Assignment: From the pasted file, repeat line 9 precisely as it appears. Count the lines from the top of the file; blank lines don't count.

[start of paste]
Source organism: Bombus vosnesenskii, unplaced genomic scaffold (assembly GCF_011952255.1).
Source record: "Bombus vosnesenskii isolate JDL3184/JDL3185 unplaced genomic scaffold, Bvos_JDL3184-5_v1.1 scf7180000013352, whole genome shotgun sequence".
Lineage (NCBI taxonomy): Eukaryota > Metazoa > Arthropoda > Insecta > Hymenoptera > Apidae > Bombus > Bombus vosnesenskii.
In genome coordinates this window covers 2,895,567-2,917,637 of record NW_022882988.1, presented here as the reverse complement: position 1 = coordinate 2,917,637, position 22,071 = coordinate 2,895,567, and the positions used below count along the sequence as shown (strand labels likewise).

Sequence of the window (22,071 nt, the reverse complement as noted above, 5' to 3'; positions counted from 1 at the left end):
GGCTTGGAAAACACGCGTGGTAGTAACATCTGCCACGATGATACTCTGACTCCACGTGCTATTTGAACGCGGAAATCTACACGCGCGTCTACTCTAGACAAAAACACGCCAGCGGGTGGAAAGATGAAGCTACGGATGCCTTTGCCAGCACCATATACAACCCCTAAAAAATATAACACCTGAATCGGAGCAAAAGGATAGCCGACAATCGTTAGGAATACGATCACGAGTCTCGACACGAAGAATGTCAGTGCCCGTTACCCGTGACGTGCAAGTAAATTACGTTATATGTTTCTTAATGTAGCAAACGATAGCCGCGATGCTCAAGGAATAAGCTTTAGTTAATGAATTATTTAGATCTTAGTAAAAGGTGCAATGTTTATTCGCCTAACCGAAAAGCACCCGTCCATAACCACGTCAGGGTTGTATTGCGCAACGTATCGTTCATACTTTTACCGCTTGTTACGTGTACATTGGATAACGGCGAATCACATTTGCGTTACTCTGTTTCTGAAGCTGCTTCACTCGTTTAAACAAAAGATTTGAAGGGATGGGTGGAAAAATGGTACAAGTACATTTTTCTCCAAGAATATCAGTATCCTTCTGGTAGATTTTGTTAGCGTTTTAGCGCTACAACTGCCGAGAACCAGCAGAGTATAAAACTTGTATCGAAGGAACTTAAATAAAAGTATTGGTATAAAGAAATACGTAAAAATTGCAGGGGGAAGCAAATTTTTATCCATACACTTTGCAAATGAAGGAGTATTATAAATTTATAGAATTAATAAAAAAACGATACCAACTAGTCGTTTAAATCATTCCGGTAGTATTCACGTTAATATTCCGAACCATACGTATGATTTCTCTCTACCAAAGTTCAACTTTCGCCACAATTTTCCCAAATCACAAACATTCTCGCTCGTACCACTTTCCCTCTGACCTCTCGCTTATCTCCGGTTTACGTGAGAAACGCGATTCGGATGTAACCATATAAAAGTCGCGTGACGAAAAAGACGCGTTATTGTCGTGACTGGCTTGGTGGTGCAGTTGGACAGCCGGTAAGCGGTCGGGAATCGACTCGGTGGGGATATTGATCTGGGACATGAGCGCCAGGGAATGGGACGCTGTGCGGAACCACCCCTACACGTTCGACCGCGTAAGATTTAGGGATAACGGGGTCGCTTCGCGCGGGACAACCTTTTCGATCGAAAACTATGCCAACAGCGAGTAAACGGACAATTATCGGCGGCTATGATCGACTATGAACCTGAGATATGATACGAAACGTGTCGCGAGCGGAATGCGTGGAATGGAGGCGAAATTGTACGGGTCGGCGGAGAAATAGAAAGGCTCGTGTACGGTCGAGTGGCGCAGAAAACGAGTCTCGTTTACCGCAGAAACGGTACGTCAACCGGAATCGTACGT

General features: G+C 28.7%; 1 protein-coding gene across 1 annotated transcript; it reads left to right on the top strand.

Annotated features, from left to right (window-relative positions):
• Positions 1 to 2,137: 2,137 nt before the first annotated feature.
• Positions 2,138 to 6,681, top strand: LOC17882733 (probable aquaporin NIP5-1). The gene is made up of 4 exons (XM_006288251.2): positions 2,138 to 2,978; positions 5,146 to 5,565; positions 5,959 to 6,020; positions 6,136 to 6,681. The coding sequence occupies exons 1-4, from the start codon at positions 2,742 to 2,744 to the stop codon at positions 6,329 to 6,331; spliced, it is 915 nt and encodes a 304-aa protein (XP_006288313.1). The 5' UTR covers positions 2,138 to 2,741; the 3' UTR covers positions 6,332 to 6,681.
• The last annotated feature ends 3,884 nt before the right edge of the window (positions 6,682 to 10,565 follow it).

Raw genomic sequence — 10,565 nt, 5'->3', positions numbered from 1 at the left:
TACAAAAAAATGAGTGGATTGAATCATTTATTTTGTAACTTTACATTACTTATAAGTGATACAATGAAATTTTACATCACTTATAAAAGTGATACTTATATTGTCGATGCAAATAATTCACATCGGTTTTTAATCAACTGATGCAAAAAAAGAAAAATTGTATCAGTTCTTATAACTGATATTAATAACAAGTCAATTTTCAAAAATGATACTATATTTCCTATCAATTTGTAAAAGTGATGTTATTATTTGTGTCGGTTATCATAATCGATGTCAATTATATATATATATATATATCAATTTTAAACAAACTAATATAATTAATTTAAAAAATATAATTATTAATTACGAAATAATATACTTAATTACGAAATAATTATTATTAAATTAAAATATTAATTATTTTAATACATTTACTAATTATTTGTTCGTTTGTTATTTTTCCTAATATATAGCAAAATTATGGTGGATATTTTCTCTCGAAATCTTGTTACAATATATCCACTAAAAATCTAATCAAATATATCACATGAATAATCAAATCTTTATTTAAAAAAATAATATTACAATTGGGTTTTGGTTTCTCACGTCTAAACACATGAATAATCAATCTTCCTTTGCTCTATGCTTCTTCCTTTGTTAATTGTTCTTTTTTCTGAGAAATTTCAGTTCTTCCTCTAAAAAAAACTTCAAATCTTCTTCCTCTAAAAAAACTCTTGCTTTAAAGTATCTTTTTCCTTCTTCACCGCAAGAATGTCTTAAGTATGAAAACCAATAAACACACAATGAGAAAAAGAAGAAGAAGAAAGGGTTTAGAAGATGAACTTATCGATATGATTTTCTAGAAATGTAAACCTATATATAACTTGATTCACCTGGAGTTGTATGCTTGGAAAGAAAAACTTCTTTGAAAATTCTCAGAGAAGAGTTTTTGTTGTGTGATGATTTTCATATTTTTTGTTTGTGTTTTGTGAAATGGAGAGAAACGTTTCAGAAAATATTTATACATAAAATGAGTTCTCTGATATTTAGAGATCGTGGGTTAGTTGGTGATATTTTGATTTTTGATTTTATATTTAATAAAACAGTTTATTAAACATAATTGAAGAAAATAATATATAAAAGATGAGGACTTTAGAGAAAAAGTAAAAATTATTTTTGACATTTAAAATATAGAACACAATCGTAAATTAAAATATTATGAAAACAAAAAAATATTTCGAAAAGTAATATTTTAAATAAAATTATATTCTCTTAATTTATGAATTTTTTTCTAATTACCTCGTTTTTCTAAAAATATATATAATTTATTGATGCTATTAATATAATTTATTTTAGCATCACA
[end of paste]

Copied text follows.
• Positions 1 to 2,137: 2,137 nt before the first annotated feature.